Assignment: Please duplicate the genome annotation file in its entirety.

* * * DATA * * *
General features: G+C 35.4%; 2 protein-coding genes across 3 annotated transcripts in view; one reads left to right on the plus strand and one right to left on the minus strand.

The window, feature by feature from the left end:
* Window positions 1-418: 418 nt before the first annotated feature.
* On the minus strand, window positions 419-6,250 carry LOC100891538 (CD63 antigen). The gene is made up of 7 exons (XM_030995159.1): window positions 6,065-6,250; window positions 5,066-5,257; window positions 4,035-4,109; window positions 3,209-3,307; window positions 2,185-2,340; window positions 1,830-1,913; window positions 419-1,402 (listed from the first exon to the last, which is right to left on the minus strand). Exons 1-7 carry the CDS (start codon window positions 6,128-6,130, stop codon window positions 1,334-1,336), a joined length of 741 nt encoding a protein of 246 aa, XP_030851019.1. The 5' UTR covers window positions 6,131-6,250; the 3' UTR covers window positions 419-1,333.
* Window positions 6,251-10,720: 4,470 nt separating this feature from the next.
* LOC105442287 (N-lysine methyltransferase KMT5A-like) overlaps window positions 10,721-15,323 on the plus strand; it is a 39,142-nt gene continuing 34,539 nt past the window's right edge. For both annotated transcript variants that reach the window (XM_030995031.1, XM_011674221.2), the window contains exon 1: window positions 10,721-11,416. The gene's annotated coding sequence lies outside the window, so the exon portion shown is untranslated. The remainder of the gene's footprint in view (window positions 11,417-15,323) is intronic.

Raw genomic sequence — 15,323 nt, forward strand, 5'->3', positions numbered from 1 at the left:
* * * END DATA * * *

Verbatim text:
General features: G+C 35.4%; 2 protein-coding genes across 3 annotated transcripts in view; one reads left to right on the plus strand and one right to left on the minus strand.

The window, feature by feature from the left end:
* Window positions 1-418: 418 nt before the first annotated feature.
* On the minus strand, window positions 419-6,250 carry LOC100891538 (CD63 antigen). The gene is made up of 7 exons (XM_030995159.1): window positions 6,065-6,250; window positions 5,066-5,257; window positions 4,035-4,109; window positions 3,209-3,307; window positions 2,185-2,340; window positions 1,830-1,913; window positions 419-1,402 (listed from the first exon to the last, which is right to left on the minus strand). Exons 1-7 carry the CDS (start codon window positions 6,128-6,130, stop codon window positions 1,334-1,336), a joined length of 741 nt encoding a protein of 246 aa, XP_030851019.1. The 5' UTR covers window positions 6,131-6,250; the 3' UTR covers window positions 419-1,333.
* Window positions 6,251-10,720: 4,470 nt separating this feature from the next.
* LOC105442287 (N-lysine methyltransferase KMT5A-like) overlaps window positions 10,721-15,323 on the plus strand; it is a 39,142-nt gene continuing 34,539 nt past the window's right edge. For both annotated transcript variants that reach the window (XM_030995031.1, XM_011674221.2), the window contains exon 1: window positions 10,721-11,416. The gene's annotated coding sequence lies outside the window, so the exon portion shown is untranslated. The remainder of the gene's footprint in view (window positions 11,417-15,323) is intronic.

Raw genomic sequence — 15,323 nt, forward strand, 5'->3', positions numbered from 1 at the left: